List of articles by Jack Falt
Each exercise is written in a standard format that identifies: purpose, time and format. What I found missing, that some other books of exercises have, is that no information about what numbers of participants might be needed to properly demonstrate the concept in question. In some training situations, leaders may have only a small number without sufficient diversity to be able to perform the exercise.
Some exercises are for teaching the concept rather than demonstrating the concept after it has been explained. One has participants describe a prepared collage. Then the group is divided according to individual descriptions (S - N). This might be a useful exercise to do before actually releasing the MBTI® instrument scores to the participants.
Some of the exercises have a few notes as to how the groups are likely to react. These notes are very helpful to the beginning facilitator. Unfortunately, only a few exercises have these notes. It would have been helpful to have included them for all the exercises.
Some of the exercises are hardly worth the name of exercise. In one, the group is divided into function pairs and then told to define the word “conflict.” That’s it. There are no notes to indicate possible responses.
There are a couple of “change your mind” exercises where the group is divided into Js and Ps. You give them a task and then half way through the time allotted, you change your mind and tell them to do something else. It is a good demonstration to show that Js do not take kindly to this capriciousness; Ps may thrive on it.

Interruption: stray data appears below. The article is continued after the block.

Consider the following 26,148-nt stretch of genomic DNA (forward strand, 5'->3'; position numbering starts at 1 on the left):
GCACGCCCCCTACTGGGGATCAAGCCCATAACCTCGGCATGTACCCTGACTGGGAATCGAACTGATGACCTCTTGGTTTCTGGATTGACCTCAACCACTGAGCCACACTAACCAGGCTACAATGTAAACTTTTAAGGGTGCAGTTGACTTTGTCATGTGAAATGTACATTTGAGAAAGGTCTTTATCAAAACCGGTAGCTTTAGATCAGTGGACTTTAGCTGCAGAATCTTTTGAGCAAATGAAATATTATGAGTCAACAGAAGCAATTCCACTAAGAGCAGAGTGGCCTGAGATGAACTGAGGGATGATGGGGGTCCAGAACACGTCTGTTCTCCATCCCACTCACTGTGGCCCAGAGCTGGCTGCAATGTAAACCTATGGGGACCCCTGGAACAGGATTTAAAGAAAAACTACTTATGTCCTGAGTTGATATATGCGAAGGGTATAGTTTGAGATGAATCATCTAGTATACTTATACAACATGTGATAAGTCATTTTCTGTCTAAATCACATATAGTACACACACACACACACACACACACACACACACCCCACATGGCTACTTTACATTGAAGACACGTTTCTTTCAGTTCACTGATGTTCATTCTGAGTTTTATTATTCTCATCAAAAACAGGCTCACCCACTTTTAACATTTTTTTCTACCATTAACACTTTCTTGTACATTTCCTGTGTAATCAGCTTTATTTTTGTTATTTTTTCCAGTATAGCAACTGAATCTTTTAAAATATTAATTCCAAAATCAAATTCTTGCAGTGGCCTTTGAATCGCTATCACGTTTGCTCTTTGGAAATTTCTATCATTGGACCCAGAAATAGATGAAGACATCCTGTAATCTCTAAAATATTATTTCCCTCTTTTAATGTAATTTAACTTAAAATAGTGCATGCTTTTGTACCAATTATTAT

There are a few cartoons that you can copy from the book for your use, or you can go to http://www.rbdc.com/~patmarr/ and download them directly. The artist, Pat Marr, has placed them in the public domain and only asks for recognition. There are also a few aphorisms sprinkled throughout the book that you may want to share as well.
This is a book that anyone who does a lot of workshops with various Jung/Myers theory topics should have. Unfortunately, it is very expensive (close to $50 Cdn.) for the size of the book. It has some very good exercises and some that are rather mediocre. I know that there are many more good exercises out there, and for the price you have to pay for this book, they should have been included. I suppose the problem is copyright, etc. I guess you will have to keep collecting exercises from your other readings, and attending conferences and workshops lead by other facilitators. There is a resource section at the end of the book, but it only lists related psychological organizations. It did not list any other MBTI books that might have more exercises.
The book begins with tips on using exercises and also answers commonly asked questions about Jung/Myers theory. Most of this material is in other Jung/Myers theory books so it is not particularly new. I felt that it was mainly filler.
At the end of the book is a chart developed by Charles Martin of 1996 percentages for each type. Since the book was published this year (1999), why weren’t the new From M statistics used?
Overall, I would suggest that you add this book to your resource library, but be prepared for the “sticker shock” when you pick up this oversized “booklet.”
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List of articles by Jack Falt